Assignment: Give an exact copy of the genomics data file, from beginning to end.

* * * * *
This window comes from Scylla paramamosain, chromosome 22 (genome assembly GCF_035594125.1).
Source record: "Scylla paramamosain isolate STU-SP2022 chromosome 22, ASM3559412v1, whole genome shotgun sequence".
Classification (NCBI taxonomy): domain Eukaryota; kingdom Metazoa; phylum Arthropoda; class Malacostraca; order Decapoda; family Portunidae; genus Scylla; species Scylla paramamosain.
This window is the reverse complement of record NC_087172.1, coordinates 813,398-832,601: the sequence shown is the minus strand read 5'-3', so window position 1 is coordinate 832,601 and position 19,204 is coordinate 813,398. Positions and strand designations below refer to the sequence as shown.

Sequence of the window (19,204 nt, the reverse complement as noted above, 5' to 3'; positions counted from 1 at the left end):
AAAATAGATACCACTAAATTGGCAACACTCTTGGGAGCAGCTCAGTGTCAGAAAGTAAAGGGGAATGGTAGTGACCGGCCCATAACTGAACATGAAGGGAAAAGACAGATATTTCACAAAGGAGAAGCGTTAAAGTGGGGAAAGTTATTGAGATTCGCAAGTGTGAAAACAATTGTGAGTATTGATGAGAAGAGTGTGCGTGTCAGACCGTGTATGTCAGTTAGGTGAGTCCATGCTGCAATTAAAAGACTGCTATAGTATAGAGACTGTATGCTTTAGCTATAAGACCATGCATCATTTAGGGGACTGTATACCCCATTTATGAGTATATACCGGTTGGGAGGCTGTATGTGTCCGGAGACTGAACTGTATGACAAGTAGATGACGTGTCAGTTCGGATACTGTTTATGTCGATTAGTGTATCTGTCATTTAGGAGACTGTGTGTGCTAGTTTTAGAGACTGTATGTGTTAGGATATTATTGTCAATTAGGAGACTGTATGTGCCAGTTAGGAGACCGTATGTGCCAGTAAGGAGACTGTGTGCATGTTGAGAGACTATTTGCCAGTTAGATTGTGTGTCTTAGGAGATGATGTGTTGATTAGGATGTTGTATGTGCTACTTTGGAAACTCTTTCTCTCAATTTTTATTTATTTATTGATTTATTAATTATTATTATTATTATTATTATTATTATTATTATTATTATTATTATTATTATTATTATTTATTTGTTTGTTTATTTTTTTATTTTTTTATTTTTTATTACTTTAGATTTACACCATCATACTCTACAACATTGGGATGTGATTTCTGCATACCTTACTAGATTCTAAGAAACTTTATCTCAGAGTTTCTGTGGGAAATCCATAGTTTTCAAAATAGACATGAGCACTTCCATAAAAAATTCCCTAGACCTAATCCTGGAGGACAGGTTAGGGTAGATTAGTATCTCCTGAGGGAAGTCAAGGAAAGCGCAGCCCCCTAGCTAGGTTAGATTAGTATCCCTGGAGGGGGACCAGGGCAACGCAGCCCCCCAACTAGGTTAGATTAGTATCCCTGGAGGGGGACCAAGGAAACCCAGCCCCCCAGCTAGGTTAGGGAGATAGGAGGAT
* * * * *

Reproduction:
This window comes from Scylla paramamosain, chromosome 22 (genome assembly GCF_035594125.1).
Source record: "Scylla paramamosain isolate STU-SP2022 chromosome 22, ASM3559412v1, whole genome shotgun sequence".
Classification (NCBI taxonomy): domain Eukaryota; kingdom Metazoa; phylum Arthropoda; class Malacostraca; order Decapoda; family Portunidae; genus Scylla; species Scylla paramamosain.
This window is the reverse complement of record NC_087172.1, coordinates 813,398-832,601: the sequence shown is the minus strand read 5'-3', so window position 1 is coordinate 832,601 and position 19,204 is coordinate 813,398. Positions and strand designations below refer to the sequence as shown.

Sequence of the window (19,204 nt, the reverse complement as noted above, 5' to 3'; positions counted from 1 at the left end):
AAAATAGATACCACTAAATTGGCAACACTCTTGGGAGCAGCTCAGTGTCAGAAAGTAAAGGGGAATGGTAGTGACCGGCCCATAACTGAACATGAAGGGAAAAGACAGATATTTCACAAAGGAGAAGCGTTAAAGTGGGGAAAGTTATTGAGATTCGCAAGTGTGAAAACAATTGTGAGTATTGATGAGAAGAGTGTGCGTGTCAGACCGTGTATGTCAGTTAGGTGAGTCCATGCTGCAATTAAAAGACTGCTATAGTATAGAGACTGTATGCTTTAGCTATAAGACCATGCATCATTTAGGGGACTGTATACCCCATTTATGAGTATATACCGGTTGGGAGGCTGTATGTGTCCGGAGACTGAACTGTATGACAAGTAGATGACGTGTCAGTTCGGATACTGTTTATGTCGATTAGTGTATCTGTCATTTAGGAGACTGTGTGTGCTAGTTTTAGAGACTGTATGTGTTAGGATATTATTGTCAATTAGGAGACTGTATGTGCCAGTTAGGAGACCGTATGTGCCAGTAAGGAGACTGTGTGCATGTTGAGAGACTATTTGCCAGTTAGATTGTGTGTCTTAGGAGATGATGTGTTGATTAGGATGTTGTATGTGCTACTTTGGAAACTCTTTCTCTCAATTTTTATTTATTTATTGATTTATTAATTATTATTATTATTATTATTATTATTATTATTATTATTATTATTATTATTATTATTATTTATTTGTTTGTTTATTTTTTTATTTTTTTATTTTTTATTACTTTAGATTTACACCATCATACTCTACAACATTGGGATGTGATTTCTGCATACCTTACTAGATTCTAAGAAACTTTATCTCAGAGTTTCTGTGGGAAATCCATAGTTTTCAAAATAGACATGAGCACTTCCATAAAAAATTCCCTAGACCTAATCCTGGAGGACAGGTTAGGGTAGATTAGTATCTCCTGAGGGAAGTCAAGGAAAGCGCAGCCCCCTAGCTAGGTTAGATTAGTATCCCTGGAGGGGGACCAGGGCAACGCAGCCCCCCAACTAGGTTAGATTAGTATCCCTGGAGGGGGACCAAGGAAACCCAGCCCCCCAGCTAGGTTAGGGAGATAGGAGGAT